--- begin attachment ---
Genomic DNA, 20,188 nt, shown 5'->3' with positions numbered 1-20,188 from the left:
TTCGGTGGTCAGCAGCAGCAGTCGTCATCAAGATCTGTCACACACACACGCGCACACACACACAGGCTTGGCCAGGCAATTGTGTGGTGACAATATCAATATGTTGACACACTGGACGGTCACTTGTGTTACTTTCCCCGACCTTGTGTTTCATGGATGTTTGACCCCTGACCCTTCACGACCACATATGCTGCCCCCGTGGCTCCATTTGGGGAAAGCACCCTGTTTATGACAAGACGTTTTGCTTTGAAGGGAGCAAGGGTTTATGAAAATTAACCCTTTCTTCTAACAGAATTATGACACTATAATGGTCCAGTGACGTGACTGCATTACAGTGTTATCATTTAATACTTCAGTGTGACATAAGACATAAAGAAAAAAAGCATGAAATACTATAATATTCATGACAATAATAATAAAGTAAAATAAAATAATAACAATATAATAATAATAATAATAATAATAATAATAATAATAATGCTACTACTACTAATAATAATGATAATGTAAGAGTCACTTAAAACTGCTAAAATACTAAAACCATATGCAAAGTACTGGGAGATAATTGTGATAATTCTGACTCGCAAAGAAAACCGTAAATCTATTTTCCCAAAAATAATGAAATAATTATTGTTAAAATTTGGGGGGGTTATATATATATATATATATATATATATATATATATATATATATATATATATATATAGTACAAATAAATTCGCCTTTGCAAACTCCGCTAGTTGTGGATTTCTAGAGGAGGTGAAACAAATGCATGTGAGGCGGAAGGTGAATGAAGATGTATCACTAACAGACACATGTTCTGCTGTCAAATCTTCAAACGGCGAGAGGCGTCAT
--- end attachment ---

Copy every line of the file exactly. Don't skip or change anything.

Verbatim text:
Genomic DNA, 20,188 nt, shown 5'->3' with positions numbered 1-20,188 from the left:
TTCGGTGGTCAGCAGCAGCAGTCGTCATCAAGATCTGTCACACACACACGCGCACACACACACAGGCTTGGCCAGGCAATTGTGTGGTGACAATATCAATATGTTGACACACTGGACGGTCACTTGTGTTACTTTCCCCGACCTTGTGTTTCATGGATGTTTGACCCCTGACCCTTCACGACCACATATGCTGCCCCCGTGGCTCCATTTGGGGAAAGCACCCTGTTTATGACAAGACGTTTTGCTTTGAAGGGAGCAAGGGTTTATGAAAATTAACCCTTTCTTCTAACAGAATTATGACACTATAATGGTCCAGTGACGTGACTGCATTACAGTGTTATCATTTAATACTTCAGTGTGACATAAGACATAAAGAAAAAAAGCATGAAATACTATAATATTCATGACAATAATAATAAAGTAAAATAAAATAATAACAATATAATAATAATAATAATAATAATAATAATAATAATAATGCTACTACTACTAATAATAATGATAATGTAAGAGTCACTTAAAACTGCTAAAATACTAAAACCATATGCAAAGTACTGGGAGATAATTGTGATAATTCTGACTCGCAAAGAAAACCGTAAATCTATTTTCCCAAAAATAATGAAATAATTATTGTTAAAATTTGGGGGGGTTATATATATATATATATATATATATATATATATATATATATATATATATATATATAGTACAAATAAATTCGCCTTTGCAAACTCCGCTAGTTGTGGATTTCTAGAGGAGGTGAAACAAATGCATGTGAGGCGGAAGGTGAATGAAGATGTATCACTAACAGACACATGTTCTGCTGTCAAATCTTCAAACGGCGAGAGGCGTCAT